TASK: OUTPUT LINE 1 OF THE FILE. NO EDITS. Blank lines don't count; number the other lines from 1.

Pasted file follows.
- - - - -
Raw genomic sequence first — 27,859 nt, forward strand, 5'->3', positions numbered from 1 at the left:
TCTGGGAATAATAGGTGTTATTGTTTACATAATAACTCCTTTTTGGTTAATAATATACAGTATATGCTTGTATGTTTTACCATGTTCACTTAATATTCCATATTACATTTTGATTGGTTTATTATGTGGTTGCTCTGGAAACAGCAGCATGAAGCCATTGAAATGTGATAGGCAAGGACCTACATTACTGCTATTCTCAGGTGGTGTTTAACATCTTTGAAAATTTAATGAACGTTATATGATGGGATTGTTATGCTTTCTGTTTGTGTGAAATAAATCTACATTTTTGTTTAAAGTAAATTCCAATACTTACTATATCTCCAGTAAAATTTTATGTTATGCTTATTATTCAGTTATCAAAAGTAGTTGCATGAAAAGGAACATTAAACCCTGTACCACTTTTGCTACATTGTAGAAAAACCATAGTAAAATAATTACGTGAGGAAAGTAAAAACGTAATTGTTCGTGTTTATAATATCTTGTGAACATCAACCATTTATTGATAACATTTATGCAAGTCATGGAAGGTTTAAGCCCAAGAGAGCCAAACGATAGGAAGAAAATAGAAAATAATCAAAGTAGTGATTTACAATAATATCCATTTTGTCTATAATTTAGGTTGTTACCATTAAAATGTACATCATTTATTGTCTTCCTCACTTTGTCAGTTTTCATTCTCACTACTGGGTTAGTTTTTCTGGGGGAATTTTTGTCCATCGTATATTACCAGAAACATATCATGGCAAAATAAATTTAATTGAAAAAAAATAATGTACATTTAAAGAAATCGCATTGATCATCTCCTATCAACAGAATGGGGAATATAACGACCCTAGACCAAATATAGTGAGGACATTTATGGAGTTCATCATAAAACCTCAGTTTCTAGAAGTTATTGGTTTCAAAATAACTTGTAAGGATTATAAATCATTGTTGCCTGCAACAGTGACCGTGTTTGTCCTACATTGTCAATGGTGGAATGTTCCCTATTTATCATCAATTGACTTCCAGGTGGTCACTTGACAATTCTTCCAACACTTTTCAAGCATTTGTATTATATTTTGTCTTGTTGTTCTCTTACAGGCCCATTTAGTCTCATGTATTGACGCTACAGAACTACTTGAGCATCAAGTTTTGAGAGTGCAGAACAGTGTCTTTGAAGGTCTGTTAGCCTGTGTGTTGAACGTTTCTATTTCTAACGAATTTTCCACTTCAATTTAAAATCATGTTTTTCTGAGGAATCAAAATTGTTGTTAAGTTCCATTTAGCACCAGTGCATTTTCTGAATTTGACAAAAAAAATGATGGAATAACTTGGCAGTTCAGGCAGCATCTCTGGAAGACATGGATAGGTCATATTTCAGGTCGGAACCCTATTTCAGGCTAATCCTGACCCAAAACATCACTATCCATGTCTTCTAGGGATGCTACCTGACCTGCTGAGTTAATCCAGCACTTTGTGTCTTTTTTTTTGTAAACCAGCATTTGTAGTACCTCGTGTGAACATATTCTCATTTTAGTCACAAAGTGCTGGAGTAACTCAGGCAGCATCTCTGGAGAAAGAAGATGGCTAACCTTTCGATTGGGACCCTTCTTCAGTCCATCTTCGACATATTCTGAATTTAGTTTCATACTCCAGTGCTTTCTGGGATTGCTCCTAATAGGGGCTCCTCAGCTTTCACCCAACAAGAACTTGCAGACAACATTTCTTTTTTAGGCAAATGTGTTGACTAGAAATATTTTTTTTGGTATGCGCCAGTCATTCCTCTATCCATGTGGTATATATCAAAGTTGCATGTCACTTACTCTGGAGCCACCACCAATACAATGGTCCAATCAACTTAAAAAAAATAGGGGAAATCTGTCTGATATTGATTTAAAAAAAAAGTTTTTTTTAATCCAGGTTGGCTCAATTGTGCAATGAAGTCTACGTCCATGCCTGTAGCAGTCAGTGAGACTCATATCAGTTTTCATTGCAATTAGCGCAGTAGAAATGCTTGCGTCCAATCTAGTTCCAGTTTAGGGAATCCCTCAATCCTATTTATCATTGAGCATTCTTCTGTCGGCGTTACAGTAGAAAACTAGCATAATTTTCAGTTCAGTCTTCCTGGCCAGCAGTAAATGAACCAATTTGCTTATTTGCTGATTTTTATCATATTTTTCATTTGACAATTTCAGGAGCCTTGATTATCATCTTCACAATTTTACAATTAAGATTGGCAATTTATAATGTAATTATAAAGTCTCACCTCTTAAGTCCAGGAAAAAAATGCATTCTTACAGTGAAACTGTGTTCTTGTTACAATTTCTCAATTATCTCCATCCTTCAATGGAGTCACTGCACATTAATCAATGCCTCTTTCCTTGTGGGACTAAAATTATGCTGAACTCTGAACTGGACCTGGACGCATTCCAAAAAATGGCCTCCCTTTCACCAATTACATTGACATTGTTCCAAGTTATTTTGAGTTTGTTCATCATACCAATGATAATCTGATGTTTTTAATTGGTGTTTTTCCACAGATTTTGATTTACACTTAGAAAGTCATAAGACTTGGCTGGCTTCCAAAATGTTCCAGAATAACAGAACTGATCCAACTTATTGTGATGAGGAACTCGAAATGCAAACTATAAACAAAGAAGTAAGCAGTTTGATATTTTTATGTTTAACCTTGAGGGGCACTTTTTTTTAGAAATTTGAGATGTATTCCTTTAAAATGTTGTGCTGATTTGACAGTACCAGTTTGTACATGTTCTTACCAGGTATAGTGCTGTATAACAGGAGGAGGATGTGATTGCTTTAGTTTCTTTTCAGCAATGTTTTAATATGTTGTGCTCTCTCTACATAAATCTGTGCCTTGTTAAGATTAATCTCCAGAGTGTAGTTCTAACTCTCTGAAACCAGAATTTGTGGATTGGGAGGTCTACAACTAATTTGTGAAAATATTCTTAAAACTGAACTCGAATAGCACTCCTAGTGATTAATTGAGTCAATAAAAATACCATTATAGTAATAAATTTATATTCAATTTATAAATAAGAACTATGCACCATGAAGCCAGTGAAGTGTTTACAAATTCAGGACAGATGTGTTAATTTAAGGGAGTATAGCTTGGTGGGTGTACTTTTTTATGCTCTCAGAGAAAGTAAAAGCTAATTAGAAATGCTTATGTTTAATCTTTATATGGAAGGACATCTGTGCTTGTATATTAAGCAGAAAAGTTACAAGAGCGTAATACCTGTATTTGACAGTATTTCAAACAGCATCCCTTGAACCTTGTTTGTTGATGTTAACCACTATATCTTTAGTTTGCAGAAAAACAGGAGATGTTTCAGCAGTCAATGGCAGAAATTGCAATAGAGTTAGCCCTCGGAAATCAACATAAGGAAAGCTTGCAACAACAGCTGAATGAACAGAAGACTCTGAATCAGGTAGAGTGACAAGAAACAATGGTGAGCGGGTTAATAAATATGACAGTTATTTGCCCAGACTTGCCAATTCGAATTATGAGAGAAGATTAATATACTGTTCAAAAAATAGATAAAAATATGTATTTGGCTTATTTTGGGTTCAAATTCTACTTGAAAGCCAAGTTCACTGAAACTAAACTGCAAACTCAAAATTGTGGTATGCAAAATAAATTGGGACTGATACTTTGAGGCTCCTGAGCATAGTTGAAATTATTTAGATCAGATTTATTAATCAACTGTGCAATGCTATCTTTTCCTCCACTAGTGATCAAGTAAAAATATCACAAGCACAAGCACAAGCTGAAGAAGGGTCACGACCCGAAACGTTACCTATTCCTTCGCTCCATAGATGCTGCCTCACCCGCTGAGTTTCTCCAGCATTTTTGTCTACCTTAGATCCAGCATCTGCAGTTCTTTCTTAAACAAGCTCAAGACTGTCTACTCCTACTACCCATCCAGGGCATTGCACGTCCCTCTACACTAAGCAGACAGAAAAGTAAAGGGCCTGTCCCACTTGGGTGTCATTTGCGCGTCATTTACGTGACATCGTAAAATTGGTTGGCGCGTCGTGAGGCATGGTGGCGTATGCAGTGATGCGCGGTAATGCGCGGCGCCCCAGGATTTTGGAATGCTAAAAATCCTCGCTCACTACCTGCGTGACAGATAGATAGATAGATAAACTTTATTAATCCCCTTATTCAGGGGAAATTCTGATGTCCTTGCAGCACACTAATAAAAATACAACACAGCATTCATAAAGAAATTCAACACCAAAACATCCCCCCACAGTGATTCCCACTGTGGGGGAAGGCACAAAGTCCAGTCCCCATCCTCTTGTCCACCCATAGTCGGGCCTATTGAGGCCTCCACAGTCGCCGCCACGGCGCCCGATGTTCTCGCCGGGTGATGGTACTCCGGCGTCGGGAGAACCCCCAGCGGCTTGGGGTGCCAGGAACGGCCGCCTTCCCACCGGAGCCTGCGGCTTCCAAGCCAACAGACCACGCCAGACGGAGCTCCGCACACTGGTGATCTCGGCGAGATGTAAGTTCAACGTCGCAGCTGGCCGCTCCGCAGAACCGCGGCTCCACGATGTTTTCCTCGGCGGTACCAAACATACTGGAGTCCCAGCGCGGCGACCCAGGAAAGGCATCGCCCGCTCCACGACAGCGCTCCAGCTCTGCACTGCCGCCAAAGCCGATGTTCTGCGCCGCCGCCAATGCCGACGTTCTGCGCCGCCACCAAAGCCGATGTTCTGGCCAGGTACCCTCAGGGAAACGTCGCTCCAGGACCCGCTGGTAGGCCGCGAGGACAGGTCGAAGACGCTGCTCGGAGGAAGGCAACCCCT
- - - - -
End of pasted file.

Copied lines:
Raw genomic sequence first — 27,859 nt, forward strand, 5'->3', positions numbered from 1 at the left: